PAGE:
in Sussex for 1st Time
in Seaford Area Aug. 17
For the first time ever, a wild bird infected with West Nile Virus has been found in Sussex County, the Department of Natural Resources and Environmental Control reported on Thursday, Aug. 29, 2002.
The infected Blue Jay was found in Seaford on Aug. 17, the DNREC release said. The discovery brings the total number of infected birds in the state of Delaware this year to 60, with 55 in New Castle County and 4 in Kent County.
DNREC said that although a horse contracted West Nile encephalitis near Georgetown in 2001, what made the discovery of the Blue Jay significant was that it was the first wild bird found with the virus here.
While there have been 28 human deaths attributed to West Nile Virus and 555 total human cases of West Nile this year, there has never been a case of human West Nile encephalitis in Delaware.
DNREC provided no other details on the bird, but did announce the first finding this year of a West Nile positive mosquito sample, collected on Aug. 22 in the Claymont area in New Castle County.
Most of the birds that have tested positive for West Nile in New Castle County have been found in the northern area of that county to the north or west of the I-95 and I-495 corridor.
DNREC said the finding of the positive mosquito collection in Claymont was the second in state history. Another positivie mosquito collection was found near downtown Wilmington last year.
As it has in past announcements of the virus, DNREC said there is no cause for alarm but that people should use common sense and take extra precautions to avoid or reduce mosquito bites.
DNREC advises Delawareans to wear long-sleeved shirts and long pants outdoors, apply insect repellent containing 30 percent of less DEET for adults and 10 percent or less DEET for children, and to avoid mosquito-infested areas or times of peak mosquito activity around dusk, dawn or throughout the evening.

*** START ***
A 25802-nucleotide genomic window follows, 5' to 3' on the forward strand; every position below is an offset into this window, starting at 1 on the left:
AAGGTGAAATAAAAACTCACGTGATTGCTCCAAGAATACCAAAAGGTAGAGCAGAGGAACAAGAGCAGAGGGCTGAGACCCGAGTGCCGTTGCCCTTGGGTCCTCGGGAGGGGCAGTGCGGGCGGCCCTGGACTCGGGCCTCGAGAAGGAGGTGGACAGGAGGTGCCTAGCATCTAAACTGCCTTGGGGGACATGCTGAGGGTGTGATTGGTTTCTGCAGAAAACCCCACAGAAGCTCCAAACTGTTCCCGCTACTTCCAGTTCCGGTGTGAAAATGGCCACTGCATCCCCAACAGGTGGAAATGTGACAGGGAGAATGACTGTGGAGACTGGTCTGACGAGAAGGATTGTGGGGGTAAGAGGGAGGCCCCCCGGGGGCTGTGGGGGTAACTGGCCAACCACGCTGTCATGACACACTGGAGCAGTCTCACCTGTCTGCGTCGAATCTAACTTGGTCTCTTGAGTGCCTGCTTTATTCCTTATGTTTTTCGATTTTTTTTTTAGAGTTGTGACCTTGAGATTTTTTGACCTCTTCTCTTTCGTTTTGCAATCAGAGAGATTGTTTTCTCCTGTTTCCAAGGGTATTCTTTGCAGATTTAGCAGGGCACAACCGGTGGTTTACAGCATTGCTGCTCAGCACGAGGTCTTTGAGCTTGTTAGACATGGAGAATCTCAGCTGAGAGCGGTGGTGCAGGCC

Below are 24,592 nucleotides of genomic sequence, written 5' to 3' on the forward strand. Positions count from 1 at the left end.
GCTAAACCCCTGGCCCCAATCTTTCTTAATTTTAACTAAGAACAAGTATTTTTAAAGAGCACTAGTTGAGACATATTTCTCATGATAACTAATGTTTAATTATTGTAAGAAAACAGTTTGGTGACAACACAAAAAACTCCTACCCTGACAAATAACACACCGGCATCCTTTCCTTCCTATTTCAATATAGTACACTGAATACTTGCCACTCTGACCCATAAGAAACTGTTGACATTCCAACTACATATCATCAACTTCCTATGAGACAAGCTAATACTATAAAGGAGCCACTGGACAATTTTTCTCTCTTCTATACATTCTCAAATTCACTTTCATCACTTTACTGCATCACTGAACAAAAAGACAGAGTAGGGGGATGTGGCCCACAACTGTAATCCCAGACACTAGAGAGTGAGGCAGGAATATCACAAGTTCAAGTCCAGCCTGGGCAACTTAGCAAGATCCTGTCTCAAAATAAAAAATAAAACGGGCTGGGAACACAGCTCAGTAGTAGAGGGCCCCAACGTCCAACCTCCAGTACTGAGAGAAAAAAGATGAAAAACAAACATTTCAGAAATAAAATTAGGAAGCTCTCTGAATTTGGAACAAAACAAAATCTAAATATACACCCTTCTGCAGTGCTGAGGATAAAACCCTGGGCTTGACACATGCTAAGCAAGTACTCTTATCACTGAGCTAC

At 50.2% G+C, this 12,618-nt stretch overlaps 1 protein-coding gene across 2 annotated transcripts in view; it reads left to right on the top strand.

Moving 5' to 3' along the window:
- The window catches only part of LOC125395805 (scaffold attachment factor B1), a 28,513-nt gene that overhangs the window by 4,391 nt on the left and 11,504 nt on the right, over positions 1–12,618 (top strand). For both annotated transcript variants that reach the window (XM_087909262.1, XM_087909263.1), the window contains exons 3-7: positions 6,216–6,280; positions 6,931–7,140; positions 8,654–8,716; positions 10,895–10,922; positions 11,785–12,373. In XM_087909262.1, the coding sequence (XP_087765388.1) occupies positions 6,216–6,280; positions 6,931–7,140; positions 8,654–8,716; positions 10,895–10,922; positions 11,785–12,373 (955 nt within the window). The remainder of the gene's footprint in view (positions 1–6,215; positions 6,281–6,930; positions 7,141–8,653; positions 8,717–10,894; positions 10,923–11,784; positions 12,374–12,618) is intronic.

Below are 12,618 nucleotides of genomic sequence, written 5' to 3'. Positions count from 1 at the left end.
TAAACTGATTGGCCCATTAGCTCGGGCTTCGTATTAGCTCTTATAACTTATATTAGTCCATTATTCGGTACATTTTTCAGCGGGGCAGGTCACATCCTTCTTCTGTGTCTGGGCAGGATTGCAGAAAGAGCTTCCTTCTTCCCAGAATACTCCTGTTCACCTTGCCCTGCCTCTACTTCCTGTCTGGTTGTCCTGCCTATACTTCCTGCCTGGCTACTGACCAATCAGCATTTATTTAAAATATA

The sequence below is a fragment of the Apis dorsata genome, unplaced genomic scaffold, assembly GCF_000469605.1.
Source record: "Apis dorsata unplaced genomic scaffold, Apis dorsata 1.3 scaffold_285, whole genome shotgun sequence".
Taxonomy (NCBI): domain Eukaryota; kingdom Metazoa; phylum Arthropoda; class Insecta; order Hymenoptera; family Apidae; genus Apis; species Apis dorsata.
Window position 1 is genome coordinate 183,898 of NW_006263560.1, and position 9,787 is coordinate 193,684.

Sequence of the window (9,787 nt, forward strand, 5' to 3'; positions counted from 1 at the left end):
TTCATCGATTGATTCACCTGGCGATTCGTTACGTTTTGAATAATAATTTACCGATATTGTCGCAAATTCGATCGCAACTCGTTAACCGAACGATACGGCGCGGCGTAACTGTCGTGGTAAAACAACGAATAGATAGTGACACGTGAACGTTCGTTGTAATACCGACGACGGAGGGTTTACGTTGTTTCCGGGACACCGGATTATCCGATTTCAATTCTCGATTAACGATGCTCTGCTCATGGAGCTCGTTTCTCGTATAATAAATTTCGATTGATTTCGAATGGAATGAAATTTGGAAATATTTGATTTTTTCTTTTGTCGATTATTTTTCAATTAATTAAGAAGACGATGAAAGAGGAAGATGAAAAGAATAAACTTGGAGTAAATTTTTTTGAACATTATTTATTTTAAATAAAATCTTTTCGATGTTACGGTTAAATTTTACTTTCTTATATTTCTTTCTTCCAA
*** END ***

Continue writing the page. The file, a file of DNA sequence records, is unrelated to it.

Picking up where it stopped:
Humans infected with West Nile usually only contract mild symptoms similar to a mild flu or cold. DNREC said humans rarely experience suddent onset of severe headache, high fever, stiff neck, confusion and muscle weakness. Individuals with those symptoms should see their doctors immediately, DNREC said.
The agency said that drought conditions have reduced mosquito populations this year but that there are still mosquitos capable of transmitting the disease to wild birds, horses and humans.
DNREC encourages those who find dead crows, blue jays or birds of prey such as hawks, falcons, eagles or owls that have not been killed by obvious traumatic injuries to report the findings to the Mosquito Control Section at one of the numbers below from 8 a.m. to 4 p.m. Monday through Friday.
DNREC said that although West Nile Virus is not transmitted by handling birds that anyone who does so should wear gloves and avoid direct skin contact with the dead birds.
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